Just as my son started his Senior year in high school, my mother got very sick. It turned out to be an autoimmune disease that took away her ability to care for herself. Right before Jason graduated, both my in-laws were diagnosed with Alzheimer's.
It was overwhelming. My husband and I spent many hours just staring into space trying to figure out how we were going to handle all of this. It wasn’t easy but we figured it out together. It was a long six years – all three of them died within a 14-month period.
One piece of advice I will always cherish was from a dear friend who explained the concept of “Will’s Time” to me. Her son, Will, had several different disabilities that made caring for him a challenge at times. My friend learned a valuable lesson from him, though. When she slowed down and experienced life with him at his pace, they got along very well. When she hurried him or tried to make him do what she needed him to do, it was difficult.
She learned to put everything else aside and just enjoy Will. She thought this lesson would help me with my mom. It actually helped with all three of my loved ones.
When I spent time with them, I gave up on any work deadlines or chores and just spent time with them. It was hard at first to let go of the worry attached to my other obligations, but I got better at it. We all just enjoyed the time together much more than when I was worried about what I wasn’t getting done.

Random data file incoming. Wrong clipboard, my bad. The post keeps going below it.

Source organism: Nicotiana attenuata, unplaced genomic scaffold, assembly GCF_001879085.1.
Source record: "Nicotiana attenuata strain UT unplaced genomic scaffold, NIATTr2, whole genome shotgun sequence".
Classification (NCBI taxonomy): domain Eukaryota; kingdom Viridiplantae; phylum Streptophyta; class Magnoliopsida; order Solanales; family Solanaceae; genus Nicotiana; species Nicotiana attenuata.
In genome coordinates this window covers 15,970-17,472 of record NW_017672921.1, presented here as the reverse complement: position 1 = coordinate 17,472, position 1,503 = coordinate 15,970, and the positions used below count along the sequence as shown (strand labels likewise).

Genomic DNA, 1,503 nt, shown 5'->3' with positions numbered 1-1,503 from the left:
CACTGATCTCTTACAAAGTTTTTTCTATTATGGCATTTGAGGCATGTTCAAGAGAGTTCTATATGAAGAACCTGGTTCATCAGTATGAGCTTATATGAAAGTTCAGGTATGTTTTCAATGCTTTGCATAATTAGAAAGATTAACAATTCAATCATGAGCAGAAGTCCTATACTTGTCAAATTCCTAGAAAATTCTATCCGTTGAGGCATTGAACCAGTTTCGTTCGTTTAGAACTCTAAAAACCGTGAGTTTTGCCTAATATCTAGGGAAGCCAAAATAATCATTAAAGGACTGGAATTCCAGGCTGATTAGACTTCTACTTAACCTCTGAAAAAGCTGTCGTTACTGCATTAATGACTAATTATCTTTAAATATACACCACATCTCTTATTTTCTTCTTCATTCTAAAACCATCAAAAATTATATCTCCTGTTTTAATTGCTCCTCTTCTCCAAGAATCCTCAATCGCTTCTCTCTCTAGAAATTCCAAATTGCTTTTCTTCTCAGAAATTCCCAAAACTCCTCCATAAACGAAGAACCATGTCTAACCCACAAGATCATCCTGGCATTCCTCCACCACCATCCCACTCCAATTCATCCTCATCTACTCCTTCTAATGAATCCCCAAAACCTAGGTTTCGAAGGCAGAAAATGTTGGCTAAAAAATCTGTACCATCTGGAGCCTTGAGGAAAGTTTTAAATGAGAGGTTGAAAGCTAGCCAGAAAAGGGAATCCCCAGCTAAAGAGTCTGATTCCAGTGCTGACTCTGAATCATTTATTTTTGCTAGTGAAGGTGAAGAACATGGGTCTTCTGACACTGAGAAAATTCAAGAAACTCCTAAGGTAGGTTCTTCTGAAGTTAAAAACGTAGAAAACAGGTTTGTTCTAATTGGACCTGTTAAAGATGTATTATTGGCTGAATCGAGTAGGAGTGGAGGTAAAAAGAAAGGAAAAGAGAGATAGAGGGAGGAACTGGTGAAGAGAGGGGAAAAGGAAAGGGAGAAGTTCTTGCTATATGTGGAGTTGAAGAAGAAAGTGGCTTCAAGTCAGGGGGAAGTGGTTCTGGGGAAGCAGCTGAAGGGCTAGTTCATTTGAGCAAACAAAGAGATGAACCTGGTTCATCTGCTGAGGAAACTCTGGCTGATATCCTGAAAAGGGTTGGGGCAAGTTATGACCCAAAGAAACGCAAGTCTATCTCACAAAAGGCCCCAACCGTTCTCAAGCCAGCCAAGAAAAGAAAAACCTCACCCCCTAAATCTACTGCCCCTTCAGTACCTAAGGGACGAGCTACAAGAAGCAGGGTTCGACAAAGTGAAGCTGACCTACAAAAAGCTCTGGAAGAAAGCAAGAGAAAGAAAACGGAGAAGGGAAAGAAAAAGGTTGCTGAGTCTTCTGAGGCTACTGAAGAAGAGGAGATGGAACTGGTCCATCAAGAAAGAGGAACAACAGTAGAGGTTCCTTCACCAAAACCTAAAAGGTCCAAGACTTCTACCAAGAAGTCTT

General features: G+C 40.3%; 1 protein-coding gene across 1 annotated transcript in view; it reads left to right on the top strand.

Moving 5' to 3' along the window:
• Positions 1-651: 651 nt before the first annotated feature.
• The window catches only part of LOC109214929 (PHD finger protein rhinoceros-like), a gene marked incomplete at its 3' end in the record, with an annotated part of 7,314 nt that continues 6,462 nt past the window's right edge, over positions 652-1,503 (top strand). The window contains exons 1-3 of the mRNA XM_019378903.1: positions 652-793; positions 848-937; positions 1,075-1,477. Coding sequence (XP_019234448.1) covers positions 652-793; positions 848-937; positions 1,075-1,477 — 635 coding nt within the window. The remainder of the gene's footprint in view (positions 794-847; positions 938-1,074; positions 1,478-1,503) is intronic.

When I took them to doctor’s visits, I prepared myself to answer the same questions over and over. I came up with answers that satisfied them for a while. I got them interested in books or magazines or just talked to keep them calm while waiting for the doctors or nurses to check in with us.
Applying this skill to my mom and in-laws was a full-circle moment. I learned a lot from Jason when he was young, and he was frustrated that his body wouldn’t do what he wanted it to. With our parents, I learned about wheelchairs and transfers, Waiver Programs and of course, dementia. Most of all, I learned how to make the time we had left as nice as I could for all of us.
Use the services, groups, and events to find support services that can help.